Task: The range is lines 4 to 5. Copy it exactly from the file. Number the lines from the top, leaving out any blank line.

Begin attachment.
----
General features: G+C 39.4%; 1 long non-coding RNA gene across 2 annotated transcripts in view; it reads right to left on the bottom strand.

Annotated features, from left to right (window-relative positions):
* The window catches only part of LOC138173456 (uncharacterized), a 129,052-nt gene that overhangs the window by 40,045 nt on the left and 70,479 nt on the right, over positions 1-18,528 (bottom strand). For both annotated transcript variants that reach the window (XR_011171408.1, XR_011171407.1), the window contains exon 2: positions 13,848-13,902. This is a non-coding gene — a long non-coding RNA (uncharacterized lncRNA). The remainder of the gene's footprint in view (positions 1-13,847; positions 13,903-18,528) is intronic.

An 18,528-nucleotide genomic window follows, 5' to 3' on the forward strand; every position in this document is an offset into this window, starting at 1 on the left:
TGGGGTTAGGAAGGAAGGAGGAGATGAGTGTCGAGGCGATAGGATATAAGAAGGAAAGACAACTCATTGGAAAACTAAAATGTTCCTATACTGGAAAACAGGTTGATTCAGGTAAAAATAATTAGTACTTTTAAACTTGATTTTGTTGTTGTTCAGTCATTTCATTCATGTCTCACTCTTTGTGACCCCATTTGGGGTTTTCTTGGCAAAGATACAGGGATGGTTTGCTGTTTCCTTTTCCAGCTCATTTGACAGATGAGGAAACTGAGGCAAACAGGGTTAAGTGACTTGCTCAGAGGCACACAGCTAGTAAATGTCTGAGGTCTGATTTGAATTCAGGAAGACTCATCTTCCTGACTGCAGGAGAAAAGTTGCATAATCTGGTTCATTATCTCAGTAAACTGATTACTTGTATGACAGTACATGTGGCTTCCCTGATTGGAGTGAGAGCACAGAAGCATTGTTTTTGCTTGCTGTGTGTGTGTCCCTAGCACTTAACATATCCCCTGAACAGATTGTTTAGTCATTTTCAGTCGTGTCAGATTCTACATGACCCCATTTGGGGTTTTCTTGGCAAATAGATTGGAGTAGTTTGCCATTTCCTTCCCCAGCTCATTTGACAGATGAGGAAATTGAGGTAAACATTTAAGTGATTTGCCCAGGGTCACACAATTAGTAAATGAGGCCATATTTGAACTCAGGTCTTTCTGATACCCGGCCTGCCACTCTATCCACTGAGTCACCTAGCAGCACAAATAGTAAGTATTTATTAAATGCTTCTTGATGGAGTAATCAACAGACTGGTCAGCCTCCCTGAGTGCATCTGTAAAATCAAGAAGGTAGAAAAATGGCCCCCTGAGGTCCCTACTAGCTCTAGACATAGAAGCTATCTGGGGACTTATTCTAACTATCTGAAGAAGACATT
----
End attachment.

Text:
An 18,528-nucleotide genomic window follows, 5' to 3' on the forward strand; every position in this document is an offset into this window, starting at 1 on the left:
TGGGGTTAGGAAGGAAGGAGGAGATGAGTGTCGAGGCGATAGGATATAAGAAGGAAAGACAACTCATTGGAAAACTAAAATGTTCCTATACTGGAAAACAGGTTGATTCAGGTAAAAATAATTAGTACTTTTAAACTTGATTTTGTTGTTGTTCAGTCATTTCATTCATGTCTCACTCTTTGTGACCCCATTTGGGGTTTTCTTGGCAAAGATACAGGGATGGTTTGCTGTTTCCTTTTCCAGCTCATTTGACAGATGAGGAAACTGAGGCAAACAGGGTTAAGTGACTTGCTCAGAGGCACACAGCTAGTAAATGTCTGAGGTCTGATTTGAATTCAGGAAGACTCATCTTCCTGACTGCAGGAGAAAAGTTGCATAATCTGGTTCATTATCTCAGTAAACTGATTACTTGTATGACAGTACATGTGGCTTCCCTGATTGGAGTGAGAGCACAGAAGCATTGTTTTTGCTTGCTGTGTGTGTGTCCCTAGCACTTAACATATCCCCTGAACAGATTGTTTAGTCATTTTCAGTCGTGTCAGATTCTACATGACCCCATTTGGGGTTTTCTTGGCAAATAGATTGGAGTAGTTTGCCATTTCCTTCCCCAGCTCATTTGACAGATGAGGAAATTGAGGTAAACATTTAAGTGATTTGCCCAGGGTCACACAATTAGTAAATGAGGCCATATTTGAACTCAGGTCTTTCTGATACCCGGCCTGCCACTCTATCCACTGAGTCACCTAGCAGCACAAATAGTAAGTATTTATTAAATGCTTCTTGATGGAGTAATCAACAGACTGGTCAGCCTCCCTGAGTGCATCTGTAAAATCAAGAAGGTAGAAAAATGGCCCCCTGAGGTCCCTACTAGCTCTAGACATAGAAGCTATCTGGGGACTTATTCTAACTATCTGAAGAAGACATT